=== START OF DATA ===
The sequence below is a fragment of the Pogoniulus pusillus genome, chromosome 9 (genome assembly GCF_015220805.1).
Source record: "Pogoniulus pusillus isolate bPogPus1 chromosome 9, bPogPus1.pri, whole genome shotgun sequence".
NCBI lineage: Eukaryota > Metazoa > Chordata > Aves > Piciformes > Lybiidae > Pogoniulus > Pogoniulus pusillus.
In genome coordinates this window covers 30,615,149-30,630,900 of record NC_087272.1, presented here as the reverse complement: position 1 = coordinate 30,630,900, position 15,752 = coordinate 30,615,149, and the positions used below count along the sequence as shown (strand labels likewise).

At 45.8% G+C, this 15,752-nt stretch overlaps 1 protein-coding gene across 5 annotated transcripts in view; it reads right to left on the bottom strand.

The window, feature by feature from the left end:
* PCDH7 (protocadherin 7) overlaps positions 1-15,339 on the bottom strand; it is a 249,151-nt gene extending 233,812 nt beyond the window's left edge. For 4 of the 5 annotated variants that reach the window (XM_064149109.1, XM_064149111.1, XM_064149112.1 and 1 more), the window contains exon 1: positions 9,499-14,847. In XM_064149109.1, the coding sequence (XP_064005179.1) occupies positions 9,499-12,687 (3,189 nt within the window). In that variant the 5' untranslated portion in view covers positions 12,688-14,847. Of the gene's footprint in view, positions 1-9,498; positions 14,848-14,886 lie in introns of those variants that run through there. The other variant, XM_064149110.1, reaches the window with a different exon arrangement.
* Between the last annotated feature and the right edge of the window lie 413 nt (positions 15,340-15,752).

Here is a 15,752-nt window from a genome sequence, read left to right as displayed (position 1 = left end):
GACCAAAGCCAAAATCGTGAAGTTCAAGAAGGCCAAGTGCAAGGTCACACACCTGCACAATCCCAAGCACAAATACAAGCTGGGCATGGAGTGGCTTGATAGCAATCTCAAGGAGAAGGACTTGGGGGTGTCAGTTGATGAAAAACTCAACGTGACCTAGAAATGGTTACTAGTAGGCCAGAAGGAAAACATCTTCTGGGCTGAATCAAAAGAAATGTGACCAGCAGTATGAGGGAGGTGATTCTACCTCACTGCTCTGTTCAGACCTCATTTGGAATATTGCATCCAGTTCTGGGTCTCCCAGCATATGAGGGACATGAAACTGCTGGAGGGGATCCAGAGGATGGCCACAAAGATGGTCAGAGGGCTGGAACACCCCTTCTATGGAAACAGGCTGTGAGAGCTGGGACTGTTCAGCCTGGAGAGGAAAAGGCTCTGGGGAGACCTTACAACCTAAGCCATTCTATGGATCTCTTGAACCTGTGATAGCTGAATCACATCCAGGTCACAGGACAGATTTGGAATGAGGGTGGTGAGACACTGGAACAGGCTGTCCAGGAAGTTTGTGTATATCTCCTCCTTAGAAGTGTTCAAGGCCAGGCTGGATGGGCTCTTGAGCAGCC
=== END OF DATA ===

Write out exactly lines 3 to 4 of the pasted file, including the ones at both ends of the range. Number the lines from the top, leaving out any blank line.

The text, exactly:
NCBI lineage: Eukaryota > Metazoa > Chordata > Aves > Piciformes > Lybiidae > Pogoniulus > Pogoniulus pusillus.
In genome coordinates this window covers 30,615,149-30,630,900 of record NC_087272.1, presented here as the reverse complement: position 1 = coordinate 30,630,900, position 15,752 = coordinate 30,615,149, and the positions used below count along the sequence as shown (strand labels likewise).